Idle words often lead to unintended consequences: saying something inappropriate, speaking critical words, or putting others down. Where idle talk abounds so does Satan’s destructive influence.
The best way to avoid speaking idle words is to talk less, reminding ourselves that we will give account of every idle word we speak.
The Process of Putting On
Putting off detrimental traits leaves a vacuum unless we fill the void with beneficial qualities.
“Rather, clothe yourselves with the Lord Jesus Christ, and do not think about how to gratify the desires of the flesh” (Romans 13:14). When we are saved, Jesus Christ comes to live within us. Through his Holy Spirit we have the capacity to put on the following attributes daily.
In John 15:12 Jesus identified love as a commandment. We are to love others as an act of obedience. Showing compassion to others is made easier when we understand how much God loves us. From a practical standpoint we can pray that God gives us eyes like Jesus (Matthew 9:36) that lead us to show love and compassion to those around us.
A Forgiving Spirit
Paul encouraged the Christians in Colossae to forgive one another (see Colossians 3:13). We put on a forgiving spirit when we realize that if we don’t forgive others, God won’t forgive us.
James 4:6 states, “God resists the proud” but “gives grace to the humble” (New King James Version). We put on humility by appropriating the grace of God—understanding that Christ died for us so that we would live for him. Such recognition of his greatness compared to our finiteness leaves us humbled and grateful.
Paul wrote, “I am not saying this because I am in need, for I have learned to be content whatever the circumstances” (Philippians 4:11, NIV). The writer of Hebrews adds, “be content with what you have” (Hebrews 13:5).
Contentment can be learned. The more we focus on who we are in Christ, the more what we have becomes less important.
In 1 Thessalonians 4:4 Paul writes, “that each of you should learn to control your own body in a way that is holy and honorable.” He adds in verse 7, “For God did not call us to be impure, but to live a holy life.”
Moral purity comes through a life of grace. The law is inadequate here. Grace enables us to live pure lives out of a depth of gratitude for God’s great love.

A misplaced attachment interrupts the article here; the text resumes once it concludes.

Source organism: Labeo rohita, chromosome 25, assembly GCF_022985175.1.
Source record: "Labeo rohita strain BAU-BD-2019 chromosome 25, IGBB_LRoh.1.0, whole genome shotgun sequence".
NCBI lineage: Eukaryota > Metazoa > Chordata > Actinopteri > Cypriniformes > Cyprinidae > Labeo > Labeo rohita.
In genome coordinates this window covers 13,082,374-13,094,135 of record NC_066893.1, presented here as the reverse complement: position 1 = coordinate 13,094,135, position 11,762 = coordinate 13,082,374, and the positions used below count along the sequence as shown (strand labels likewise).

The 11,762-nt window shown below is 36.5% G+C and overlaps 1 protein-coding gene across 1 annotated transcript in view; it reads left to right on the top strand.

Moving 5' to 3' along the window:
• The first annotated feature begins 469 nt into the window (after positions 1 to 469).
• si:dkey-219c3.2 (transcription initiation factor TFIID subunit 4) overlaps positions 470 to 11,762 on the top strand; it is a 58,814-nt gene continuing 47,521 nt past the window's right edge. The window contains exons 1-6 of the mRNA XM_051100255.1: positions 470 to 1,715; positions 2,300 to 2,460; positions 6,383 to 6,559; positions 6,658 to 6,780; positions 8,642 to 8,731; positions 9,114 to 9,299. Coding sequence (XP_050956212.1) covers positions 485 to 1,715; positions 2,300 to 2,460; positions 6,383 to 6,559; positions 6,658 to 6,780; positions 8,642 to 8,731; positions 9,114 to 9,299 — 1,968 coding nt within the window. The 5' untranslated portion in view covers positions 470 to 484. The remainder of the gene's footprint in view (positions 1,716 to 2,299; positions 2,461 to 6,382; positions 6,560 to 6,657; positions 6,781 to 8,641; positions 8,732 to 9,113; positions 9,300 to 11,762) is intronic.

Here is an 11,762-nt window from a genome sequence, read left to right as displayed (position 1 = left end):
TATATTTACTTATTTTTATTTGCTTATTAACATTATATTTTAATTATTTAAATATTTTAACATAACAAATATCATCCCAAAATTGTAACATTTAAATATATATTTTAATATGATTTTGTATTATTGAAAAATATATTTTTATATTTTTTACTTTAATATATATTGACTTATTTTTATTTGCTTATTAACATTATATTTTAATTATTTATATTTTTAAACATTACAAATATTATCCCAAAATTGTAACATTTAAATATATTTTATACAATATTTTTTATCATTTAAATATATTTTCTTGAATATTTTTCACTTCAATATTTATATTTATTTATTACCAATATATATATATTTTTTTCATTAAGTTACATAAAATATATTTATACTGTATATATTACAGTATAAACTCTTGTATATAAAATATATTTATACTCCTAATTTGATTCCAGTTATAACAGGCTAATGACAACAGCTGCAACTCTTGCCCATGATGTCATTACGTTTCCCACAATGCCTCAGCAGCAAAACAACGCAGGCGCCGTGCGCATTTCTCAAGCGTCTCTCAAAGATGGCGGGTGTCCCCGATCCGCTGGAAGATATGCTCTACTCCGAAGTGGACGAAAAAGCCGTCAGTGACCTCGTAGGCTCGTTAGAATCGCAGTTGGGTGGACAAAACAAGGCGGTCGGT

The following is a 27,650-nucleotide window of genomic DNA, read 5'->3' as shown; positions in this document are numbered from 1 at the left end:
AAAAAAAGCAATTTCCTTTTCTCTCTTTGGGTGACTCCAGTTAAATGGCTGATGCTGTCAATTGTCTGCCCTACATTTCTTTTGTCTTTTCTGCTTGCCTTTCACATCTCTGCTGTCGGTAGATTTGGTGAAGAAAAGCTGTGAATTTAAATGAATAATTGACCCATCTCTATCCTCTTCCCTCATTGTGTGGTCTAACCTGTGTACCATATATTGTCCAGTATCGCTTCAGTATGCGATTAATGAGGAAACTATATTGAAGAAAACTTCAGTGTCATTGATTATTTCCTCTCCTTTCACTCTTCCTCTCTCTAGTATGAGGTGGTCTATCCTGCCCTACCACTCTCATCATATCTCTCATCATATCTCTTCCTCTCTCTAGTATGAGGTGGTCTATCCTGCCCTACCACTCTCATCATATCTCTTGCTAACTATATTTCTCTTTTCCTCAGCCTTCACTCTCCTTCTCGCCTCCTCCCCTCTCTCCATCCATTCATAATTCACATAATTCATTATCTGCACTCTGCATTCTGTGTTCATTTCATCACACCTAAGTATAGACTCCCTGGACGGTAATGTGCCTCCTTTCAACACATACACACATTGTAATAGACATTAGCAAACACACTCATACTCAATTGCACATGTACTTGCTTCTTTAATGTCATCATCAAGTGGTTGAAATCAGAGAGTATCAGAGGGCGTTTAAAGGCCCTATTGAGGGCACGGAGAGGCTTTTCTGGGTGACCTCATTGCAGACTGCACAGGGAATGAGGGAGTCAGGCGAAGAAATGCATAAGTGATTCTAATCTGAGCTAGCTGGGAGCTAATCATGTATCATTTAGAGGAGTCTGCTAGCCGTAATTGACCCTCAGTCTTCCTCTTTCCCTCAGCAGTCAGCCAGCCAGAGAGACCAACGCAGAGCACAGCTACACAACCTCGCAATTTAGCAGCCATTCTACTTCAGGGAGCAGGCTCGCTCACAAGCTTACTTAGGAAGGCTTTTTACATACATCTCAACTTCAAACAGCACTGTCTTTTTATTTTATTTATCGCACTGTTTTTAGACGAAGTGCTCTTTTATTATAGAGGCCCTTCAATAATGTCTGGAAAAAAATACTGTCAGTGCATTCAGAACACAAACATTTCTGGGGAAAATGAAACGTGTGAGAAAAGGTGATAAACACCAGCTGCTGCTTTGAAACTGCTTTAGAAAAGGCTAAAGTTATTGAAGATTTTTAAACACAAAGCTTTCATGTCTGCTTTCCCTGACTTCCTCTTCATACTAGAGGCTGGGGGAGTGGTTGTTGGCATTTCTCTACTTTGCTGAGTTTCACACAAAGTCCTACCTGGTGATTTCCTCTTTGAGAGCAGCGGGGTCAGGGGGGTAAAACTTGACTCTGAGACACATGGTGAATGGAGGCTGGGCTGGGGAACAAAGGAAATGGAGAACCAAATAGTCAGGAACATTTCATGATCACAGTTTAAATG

Where are your unfinished spaces? Put off those traits associated with the old life. Put on life changing qualities and fill the void with more of Christ. A life that’s finished finishes strong for Christ.
Danny R. Von Kanel is a freelance writer in Franklinton, Louisiana.
Confession & Accountability
The book of Galatians was written to a church with a lot of issues. Chapter 6 begins to lay the framework for helping church members climb out of the miry pit they’re in:
Brothers and sisters, if someone is caught in a sin, you who live by the Spirit should restore that person gently. But watch yourselves, or you also may be tempted. Carry each other’s burdens, and in this way you will fulfill the law of Christ. If anyone thinks they are something when they are not, they deceive themselves. Each one should test their own actions. Then they can take pride in themselves alone, without comparing themselves to someone else, for each one should carry their own load. (verses 1-5).
Does your life reflect these verses, and others like James 5:16? When’s the last time you engaged in honest, painful confession of your sin, or welcomed someone else who had a dark secret to share? Do you seek out others who can help shoulder the burden of your sin and repentance, and do you walk alongside others to help bear the load of their lives? Do you acknowledge your ultimate responsibility for your wrongdoing and thank God for mitigating your punishment through Jesus’s sacrifice?